Shooting/Shocking Peas re Panspermia

There are ‘pea shooters’  and there are ‘PEA SHOOTERS’.

A research team from The Dynamic Response Group of Cranfield University, UK (motto: ‘Out of darkness, light’), have employed one of their helium gas-guns to create what could well be the most powerful pea-shooter ever assembled. The device was able to shoot a projectile towards a cluster of fresh garden peas at around half a kilometre per second. Manganin gauges measured the impact – registering tremendous pressures of up to 0.3 Giga Pascals (more than 3000 times atmospheric pressure).

See: On the shock response of Pisum Sativum (a.k.a the Common Pea) (from the 17th Biennial International Conference of the APS Topical Group on Shock Compression of Condensed Matter, Volume 56, Number 6. SHOCK11 Meeting of The American Physical Society.)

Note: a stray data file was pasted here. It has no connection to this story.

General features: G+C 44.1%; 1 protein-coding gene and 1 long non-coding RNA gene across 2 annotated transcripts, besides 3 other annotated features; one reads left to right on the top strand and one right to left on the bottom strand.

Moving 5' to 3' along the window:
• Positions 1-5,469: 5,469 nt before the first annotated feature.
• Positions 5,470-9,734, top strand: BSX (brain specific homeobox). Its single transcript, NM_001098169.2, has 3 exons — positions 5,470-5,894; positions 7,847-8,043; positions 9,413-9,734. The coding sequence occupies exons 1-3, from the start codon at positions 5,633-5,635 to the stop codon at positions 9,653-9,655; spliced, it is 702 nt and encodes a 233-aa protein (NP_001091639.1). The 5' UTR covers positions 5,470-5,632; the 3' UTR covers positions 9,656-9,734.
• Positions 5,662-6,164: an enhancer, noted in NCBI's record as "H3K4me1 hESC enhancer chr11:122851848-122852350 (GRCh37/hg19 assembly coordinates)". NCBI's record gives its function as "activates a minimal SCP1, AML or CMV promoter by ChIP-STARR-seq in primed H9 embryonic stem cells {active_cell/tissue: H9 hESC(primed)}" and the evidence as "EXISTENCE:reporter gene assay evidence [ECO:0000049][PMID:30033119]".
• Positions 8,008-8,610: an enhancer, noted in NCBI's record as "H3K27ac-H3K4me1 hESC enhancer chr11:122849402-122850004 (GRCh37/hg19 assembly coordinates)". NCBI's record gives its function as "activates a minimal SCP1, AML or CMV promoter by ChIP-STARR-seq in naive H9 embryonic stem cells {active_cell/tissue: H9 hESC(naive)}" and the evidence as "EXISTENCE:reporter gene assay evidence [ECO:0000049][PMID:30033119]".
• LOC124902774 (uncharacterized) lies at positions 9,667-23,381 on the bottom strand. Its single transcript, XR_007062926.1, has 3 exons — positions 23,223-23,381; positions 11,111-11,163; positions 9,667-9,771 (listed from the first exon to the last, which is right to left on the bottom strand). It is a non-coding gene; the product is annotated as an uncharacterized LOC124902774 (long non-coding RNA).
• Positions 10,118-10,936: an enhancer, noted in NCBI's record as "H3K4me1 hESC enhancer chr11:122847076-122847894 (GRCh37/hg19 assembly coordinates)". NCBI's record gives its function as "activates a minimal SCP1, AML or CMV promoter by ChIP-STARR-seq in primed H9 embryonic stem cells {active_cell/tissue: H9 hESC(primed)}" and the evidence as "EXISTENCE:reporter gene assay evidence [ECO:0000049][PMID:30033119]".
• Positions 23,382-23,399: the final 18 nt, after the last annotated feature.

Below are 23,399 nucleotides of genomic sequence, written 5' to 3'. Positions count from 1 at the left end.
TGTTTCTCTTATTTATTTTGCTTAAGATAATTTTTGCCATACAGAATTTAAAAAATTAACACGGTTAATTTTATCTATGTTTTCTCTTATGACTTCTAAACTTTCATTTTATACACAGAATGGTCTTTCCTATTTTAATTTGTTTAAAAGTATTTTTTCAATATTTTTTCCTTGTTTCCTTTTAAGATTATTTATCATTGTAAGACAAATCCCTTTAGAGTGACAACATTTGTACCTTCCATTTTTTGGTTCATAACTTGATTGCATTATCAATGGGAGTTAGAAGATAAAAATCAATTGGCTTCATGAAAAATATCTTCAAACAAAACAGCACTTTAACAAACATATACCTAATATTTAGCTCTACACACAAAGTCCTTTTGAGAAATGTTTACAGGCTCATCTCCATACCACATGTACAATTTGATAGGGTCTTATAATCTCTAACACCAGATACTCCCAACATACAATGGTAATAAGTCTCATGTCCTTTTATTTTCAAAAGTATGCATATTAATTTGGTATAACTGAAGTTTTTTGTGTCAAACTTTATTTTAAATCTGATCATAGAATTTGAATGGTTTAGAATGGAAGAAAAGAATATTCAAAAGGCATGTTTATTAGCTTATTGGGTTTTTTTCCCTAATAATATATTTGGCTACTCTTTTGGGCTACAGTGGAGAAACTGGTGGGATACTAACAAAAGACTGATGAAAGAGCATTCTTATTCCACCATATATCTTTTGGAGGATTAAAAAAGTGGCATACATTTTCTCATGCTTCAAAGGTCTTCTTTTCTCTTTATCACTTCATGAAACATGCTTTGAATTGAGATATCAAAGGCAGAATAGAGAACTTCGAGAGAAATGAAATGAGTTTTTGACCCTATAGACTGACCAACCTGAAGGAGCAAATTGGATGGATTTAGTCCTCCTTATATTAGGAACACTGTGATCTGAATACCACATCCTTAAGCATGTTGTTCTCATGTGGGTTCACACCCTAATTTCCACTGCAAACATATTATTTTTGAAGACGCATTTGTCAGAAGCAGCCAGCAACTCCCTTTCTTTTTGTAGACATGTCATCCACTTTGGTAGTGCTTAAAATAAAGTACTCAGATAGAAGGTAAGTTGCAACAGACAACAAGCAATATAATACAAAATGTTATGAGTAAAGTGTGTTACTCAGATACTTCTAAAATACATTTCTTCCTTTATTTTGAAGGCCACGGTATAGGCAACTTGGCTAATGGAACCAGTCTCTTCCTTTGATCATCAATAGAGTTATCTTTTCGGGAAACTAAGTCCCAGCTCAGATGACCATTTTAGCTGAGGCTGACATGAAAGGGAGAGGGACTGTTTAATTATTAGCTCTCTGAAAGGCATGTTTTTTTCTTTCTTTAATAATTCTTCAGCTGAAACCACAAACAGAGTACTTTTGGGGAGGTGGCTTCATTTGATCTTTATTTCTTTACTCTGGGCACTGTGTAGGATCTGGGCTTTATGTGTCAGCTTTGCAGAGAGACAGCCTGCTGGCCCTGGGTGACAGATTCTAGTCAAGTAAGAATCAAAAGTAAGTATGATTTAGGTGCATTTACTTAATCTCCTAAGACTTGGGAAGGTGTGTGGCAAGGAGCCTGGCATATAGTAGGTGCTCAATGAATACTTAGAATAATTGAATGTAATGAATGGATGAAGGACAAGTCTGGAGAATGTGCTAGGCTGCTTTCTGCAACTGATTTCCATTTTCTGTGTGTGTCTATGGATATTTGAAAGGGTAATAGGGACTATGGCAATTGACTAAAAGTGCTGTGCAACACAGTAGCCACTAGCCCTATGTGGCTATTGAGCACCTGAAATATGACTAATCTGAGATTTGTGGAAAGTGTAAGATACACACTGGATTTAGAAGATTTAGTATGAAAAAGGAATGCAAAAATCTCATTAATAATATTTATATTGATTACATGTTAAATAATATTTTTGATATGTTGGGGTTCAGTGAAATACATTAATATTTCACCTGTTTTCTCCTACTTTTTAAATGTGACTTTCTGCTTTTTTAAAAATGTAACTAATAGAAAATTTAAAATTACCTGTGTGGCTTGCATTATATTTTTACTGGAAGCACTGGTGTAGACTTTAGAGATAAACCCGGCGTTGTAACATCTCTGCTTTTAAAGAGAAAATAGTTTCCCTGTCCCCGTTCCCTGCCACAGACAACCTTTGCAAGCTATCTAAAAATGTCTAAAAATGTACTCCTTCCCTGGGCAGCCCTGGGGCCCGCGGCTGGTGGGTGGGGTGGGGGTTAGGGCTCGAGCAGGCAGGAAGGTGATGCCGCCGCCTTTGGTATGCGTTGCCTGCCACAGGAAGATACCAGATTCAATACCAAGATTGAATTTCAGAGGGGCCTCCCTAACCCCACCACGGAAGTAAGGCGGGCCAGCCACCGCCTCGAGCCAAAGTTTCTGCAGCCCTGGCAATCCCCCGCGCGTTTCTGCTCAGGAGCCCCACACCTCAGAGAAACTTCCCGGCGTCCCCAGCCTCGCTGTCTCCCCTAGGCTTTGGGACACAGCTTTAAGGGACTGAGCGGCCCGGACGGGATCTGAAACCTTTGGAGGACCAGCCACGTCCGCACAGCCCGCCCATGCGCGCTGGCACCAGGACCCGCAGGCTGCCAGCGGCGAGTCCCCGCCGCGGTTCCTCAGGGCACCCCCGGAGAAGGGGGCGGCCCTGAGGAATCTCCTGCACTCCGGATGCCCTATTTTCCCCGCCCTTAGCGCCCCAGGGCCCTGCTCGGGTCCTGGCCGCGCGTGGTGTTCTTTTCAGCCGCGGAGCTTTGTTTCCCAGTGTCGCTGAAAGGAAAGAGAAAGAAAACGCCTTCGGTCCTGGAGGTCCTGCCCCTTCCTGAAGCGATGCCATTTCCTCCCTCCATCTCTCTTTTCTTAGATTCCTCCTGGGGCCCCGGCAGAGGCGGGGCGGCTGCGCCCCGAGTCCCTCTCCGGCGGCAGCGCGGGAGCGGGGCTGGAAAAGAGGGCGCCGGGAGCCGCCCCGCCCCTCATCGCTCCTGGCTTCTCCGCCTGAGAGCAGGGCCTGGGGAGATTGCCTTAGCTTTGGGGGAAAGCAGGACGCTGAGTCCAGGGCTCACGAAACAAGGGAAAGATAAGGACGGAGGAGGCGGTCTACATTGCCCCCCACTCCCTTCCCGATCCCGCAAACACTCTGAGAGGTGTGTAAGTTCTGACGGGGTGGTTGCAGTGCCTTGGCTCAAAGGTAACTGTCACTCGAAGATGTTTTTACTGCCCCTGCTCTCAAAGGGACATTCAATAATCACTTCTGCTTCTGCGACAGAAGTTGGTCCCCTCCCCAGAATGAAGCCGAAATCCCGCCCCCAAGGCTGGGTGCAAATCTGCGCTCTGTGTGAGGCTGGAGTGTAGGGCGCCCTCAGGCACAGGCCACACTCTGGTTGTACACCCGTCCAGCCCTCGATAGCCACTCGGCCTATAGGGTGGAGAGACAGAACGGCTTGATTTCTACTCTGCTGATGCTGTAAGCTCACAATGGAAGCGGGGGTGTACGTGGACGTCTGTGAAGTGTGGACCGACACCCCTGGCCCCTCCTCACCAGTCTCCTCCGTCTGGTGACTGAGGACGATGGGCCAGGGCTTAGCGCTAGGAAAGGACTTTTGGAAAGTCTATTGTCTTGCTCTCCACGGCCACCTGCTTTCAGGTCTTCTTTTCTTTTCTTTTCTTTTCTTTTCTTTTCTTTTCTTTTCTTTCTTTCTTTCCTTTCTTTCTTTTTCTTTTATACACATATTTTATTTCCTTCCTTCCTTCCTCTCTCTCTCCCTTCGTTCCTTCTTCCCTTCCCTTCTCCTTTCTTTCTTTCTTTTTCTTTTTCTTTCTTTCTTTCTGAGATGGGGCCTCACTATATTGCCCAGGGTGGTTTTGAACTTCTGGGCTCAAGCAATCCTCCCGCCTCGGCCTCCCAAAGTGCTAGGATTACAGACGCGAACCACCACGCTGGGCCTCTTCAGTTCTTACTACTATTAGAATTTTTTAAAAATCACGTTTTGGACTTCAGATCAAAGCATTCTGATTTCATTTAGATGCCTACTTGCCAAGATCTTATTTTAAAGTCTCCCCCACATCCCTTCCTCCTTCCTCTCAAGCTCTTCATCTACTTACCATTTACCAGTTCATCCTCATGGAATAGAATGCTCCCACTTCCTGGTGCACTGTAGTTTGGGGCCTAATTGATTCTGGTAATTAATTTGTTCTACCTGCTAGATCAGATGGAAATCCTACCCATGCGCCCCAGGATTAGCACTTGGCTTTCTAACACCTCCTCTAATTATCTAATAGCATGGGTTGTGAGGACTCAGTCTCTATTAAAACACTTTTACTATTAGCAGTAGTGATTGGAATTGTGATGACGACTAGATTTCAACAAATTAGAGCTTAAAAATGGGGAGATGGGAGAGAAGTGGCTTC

The authors note that the results of the experiments may have implications for those who are interested the theory of Panspermia – as lead researcher Mr. James A Leighs explains on his webpage :

“These experiments are providing an insight in to whether or not living organic samples could survive some of the extreme conditions experienced during asteroid impact. Initial work is looking at plant seeds as models for the interplanetary transport of life.”


All attempts to germinate the shocked peas were unsuccessful.

 The research may have an impact on the  latest theories about Panspermia.

The most recent experiments , with smaller seeds Lepidium sativum (cress) find that they can survive up to 0.8 Giga Pascals.

“These results suggest it is unlikely that the plant seeds tested would be able to survive the extreme conditions on an asteroid during impact, but may be able to survive shock waves that would be generated from such collisions when existing on a planetary body.”